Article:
Retargeting was the straw the broke the web's back. People hate it. Retargeting has turned the marketing industry into drug addicts on the path to suicide. We like the constant highs of the purchases and conversions, but all of those hits are eventually going to kill us once consumers have had enough and block ads altogether.
People do not want to be tracked. The more that marketing tracks people, the more that it will annoy people. Imagine how you would feel if the exact same piece of junk mail appeared in your mailboxes at home and work every single day. Now, do you still think retargeting is a good idea?
Digital marketers forget the principle of negative externalities. As Searls wrote elsewhere:
“Annoying people personally with calls to action, especially when only a tiny percentage will actually respond, creates no brand value and has other negative externalities, such as associating the brand with annoyance.”
Here’s an example: you constantly target the same people with direct-response ads or or other martech. Say that you get 3% to respond, buy, or 'convert'. You will annoy the other 97% – and they will never buy in the future as a result. Is that truly a good way to build a brand over the long term?
According to Page Fair’s 2017 Adblock Report, 12% of people in central Europe, eastern Europe, and Russia are using ad blockers. In Russia specifically, it is 6% on average and 3% specifically on mobile devices. In terms of future trends, 63% of millennials use ad blockers on at least one device. 14% use them on both mobile and desktop.
So why are we marketers still so comfortable with harvesting people's personal and private data? The more that people are learning how their personal data is being collected and used, the more they are opting out.
Collecting data on people, tracking them, and hitting them with cheap, individualised messages en masse is not advertising – it is direct response marketing. And people hate it.
But the problem with martech is far greater than that. When I visited TechCrunch recently, I saw that the website attempted to load 22 different martech trackers that were all trying to collect my personal data. My script blockers rendered all of those platforms useless. Good for me, bad for them.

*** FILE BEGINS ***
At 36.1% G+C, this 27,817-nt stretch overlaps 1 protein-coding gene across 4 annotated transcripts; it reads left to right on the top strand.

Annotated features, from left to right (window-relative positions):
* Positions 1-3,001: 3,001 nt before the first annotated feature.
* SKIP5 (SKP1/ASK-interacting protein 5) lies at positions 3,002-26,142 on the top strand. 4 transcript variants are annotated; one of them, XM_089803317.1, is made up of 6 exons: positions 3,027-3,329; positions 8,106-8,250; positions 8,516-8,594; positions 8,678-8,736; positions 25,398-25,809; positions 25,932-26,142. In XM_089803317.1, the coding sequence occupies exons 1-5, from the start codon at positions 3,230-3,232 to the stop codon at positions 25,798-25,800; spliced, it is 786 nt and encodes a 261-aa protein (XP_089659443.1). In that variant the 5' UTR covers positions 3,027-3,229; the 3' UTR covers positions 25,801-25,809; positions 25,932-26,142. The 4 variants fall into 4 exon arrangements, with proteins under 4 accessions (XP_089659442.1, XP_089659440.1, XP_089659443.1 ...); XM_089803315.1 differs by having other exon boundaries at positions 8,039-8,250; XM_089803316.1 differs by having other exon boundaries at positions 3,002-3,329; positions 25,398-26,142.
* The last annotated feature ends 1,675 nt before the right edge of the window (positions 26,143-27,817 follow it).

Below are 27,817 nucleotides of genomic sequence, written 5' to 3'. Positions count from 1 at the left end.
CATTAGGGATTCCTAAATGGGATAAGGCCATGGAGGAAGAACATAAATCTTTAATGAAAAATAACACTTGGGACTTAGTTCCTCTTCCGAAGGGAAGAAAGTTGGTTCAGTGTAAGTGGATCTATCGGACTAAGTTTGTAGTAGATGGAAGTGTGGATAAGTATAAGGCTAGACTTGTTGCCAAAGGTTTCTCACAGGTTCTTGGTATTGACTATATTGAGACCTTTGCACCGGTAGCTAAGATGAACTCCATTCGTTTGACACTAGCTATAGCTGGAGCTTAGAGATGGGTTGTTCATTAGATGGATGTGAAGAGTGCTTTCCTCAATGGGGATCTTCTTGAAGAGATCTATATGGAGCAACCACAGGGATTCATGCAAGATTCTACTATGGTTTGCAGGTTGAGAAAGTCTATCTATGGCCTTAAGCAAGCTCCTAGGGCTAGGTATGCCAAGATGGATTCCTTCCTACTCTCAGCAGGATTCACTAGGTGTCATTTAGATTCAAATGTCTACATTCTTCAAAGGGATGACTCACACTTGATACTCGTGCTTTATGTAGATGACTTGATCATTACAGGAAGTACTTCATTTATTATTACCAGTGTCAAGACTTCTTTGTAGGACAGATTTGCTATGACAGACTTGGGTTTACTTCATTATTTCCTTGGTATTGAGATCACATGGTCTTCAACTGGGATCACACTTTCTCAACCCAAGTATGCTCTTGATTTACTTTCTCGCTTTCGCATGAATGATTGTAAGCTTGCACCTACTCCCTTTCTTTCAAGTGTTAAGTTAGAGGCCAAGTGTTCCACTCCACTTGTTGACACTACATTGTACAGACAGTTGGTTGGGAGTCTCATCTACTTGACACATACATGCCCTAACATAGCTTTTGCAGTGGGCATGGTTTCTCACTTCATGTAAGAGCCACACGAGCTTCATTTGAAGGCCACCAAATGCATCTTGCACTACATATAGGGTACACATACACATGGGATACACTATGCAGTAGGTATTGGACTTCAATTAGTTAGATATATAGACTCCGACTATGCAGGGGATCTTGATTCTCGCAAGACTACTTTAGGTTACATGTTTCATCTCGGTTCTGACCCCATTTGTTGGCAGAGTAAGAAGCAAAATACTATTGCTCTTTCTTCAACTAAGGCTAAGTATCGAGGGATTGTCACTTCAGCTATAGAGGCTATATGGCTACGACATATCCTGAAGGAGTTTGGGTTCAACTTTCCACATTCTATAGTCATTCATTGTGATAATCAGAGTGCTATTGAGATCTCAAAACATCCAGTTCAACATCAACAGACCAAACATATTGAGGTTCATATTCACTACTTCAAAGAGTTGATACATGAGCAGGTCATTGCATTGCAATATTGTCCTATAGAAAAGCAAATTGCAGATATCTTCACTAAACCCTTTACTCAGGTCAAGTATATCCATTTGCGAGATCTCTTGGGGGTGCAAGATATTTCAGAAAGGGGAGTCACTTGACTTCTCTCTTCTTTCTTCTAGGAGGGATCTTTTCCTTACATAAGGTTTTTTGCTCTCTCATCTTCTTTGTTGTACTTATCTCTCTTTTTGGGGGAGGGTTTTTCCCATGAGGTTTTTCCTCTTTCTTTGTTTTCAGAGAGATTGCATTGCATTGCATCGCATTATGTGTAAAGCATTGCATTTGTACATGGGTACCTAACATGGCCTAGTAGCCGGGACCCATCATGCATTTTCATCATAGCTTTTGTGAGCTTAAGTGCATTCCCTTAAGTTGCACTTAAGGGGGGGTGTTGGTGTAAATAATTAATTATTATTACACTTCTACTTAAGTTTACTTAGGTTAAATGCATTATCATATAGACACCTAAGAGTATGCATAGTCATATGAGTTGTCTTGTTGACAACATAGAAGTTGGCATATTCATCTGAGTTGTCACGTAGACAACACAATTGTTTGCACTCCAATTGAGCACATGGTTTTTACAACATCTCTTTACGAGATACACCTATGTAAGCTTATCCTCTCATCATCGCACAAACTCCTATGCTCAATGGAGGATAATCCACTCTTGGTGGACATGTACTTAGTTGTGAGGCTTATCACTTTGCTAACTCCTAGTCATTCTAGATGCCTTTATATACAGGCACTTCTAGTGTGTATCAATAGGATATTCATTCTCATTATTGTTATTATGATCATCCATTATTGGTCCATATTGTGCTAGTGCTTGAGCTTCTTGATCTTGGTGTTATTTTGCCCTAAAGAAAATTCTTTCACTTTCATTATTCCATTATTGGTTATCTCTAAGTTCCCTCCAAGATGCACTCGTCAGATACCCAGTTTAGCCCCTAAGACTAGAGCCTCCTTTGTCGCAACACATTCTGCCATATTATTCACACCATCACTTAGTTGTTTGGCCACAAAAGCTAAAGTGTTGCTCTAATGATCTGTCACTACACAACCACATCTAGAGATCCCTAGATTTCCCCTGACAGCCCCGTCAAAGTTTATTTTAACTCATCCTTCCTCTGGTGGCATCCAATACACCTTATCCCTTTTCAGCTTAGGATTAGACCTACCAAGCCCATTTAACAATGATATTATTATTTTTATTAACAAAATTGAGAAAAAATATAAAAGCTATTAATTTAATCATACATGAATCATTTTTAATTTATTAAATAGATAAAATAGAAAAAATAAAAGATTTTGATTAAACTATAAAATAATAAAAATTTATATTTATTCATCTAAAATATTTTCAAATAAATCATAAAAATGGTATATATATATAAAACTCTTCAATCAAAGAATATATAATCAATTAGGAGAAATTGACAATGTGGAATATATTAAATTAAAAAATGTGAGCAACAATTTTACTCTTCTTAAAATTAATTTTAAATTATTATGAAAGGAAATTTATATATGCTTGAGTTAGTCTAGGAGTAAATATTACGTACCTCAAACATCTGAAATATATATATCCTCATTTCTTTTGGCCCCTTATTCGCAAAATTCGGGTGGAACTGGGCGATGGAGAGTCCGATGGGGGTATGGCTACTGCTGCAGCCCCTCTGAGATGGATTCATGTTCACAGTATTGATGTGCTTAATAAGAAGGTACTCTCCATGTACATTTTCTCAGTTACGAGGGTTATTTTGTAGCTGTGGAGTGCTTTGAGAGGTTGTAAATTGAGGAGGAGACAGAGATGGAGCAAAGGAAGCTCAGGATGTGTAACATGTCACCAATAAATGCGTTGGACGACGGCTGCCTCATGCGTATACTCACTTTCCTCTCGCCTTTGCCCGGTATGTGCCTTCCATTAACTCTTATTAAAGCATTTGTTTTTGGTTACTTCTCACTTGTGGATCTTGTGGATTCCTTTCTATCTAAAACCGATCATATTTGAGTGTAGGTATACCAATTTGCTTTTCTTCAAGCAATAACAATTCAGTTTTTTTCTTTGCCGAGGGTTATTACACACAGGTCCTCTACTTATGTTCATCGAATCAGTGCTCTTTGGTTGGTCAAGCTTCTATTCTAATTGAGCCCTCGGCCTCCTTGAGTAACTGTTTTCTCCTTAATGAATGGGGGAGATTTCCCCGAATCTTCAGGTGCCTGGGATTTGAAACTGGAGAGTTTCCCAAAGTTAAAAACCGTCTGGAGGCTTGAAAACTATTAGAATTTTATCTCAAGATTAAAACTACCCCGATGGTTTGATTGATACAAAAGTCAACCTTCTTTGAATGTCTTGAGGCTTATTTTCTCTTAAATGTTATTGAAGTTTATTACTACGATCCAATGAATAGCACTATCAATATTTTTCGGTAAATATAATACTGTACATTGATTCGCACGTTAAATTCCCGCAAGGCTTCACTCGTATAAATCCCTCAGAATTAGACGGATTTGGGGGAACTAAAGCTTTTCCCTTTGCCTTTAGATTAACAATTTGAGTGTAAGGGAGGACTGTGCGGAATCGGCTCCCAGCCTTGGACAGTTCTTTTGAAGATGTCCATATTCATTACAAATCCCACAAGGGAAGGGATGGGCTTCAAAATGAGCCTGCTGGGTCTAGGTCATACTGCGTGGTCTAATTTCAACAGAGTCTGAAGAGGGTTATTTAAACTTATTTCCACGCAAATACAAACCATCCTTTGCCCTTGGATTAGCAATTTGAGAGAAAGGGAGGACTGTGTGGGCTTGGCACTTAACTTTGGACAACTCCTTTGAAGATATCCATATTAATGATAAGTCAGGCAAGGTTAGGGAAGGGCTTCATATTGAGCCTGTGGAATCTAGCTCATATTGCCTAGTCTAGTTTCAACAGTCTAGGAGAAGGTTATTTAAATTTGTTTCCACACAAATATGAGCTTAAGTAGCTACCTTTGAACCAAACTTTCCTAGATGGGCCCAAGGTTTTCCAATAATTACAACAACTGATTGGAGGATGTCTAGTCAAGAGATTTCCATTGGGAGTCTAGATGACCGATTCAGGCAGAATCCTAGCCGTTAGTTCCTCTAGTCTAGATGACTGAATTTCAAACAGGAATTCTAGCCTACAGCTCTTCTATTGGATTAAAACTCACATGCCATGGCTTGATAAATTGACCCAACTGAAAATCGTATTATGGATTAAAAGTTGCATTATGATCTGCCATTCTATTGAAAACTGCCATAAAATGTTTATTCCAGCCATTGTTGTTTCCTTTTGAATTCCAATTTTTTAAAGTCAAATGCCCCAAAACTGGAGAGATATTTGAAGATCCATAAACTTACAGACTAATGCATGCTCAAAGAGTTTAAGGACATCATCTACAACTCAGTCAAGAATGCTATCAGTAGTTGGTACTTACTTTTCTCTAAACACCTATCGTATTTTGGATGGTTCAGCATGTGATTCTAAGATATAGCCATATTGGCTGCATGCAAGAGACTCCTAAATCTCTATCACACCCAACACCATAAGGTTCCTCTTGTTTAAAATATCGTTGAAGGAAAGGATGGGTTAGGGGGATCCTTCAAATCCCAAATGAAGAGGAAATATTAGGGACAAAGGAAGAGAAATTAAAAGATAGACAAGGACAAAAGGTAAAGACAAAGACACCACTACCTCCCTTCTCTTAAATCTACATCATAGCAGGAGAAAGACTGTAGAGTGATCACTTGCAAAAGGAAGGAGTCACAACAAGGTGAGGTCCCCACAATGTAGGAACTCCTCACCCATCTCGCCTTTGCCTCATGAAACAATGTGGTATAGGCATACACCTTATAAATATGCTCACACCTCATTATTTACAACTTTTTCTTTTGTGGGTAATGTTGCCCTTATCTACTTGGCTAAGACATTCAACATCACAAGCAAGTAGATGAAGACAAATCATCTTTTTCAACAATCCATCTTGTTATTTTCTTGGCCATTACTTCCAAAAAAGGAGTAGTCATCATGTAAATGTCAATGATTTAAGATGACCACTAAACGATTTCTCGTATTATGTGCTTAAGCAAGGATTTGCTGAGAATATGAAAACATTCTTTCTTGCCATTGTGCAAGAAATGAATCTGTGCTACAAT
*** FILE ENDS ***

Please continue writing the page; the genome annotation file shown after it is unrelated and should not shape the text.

Good ad blockers stop not only advertising but also most martech platforms. Adblock Plus stops almost all advertising and social media tracking by default. Google Analytics and other martech can be blocked with just a few quick customisations.
Ghostery blocks all of these martech platforms by default. So does uBlock Origin. When you run the numbers and look at it the opposite way, you’ll see in one example that more than 220 million people in western Europe and North America are blocking Google Analytics. And the more technical your audience, the more likely it is that they are using blockers.
It doesn’t stop with adtech and martech blocking. GlobalWebIndex found that 25% of people in the world are using VPNs to create impostor data because they do not want to be tracked by martech. In Russia, it is 24%. SimilarWeb found that visits to DuckDuckGo, the search engine that does not track people or collect any data, have increased to 200m per month. Apple’s new Safari 11 browser last year uses what it calls Intelligent Tracking Prevention, which deletes tracking cookies after 24 hours.
The European Union’s GDPR regulation has come into effect. That means that companies will no longer be able to collect and use the personal data of anyone in the EU without their explicit, opt-in consent. And PageFair found that only 5% of people will opt-in to the same level of unrestrained tracking that exists today. 5%. So much for people wanting tracking and personalisation.
Now, why are the numbers so low? Again, people do not want to be tracked. In the UK, a Guardian reporter used privacy laws and a lawyer to obtain all of the data that Tinder had on her. What did she receive? 800 pages of data. 800 pages from a silly dating app. I can think of no better example of how people do not want to be tracked and targeted by martech platforms. Because this is what they get.
The medium always matters
Now, onto the next myth in this type of martech: the medium does not matter.
Of course, the traditional model of advertising is that marketers develop a list of the publications and websites that their target audiences are reading. You contact the publication, send the creative, and the ad appears.
Now, this type of martech aims to cut out the publication to save money and target people directly.
When I was studying journalism in America in the late 1990s, my first internship was at a weekly Boston newspaper, The Beacon Hill Times, that serves an affluent part of the city. Former US secretary of state John Kerry lives there.
The Beacon Hill Times, the local residents, and the businesses that serve them all have an interdependent, symbiotic relationship. The newspaper covers the residents’ pressing concerns such as the opening of a new luxury jewelry store and the need for a greater presence of taxis. Businesses such as the jewelry store place advertisements.
The business owners are proud to appear in a recognised and quality-controlled publication with a deep community presence. They clip the articles and advertisements and hang them on their walls. The publication itself is central to the brand of the advertisers – and vice versa – in a way that makes them partners and two sides of the same marketing coin.
Now, imagine how business owners felt when their ads appeared next to this in last year’s brand safety scandal. If the medium is not important and the brand does not matter, then why did companies pull millions of dollars in ad spend from Google and YouTube last year until their concerns were met?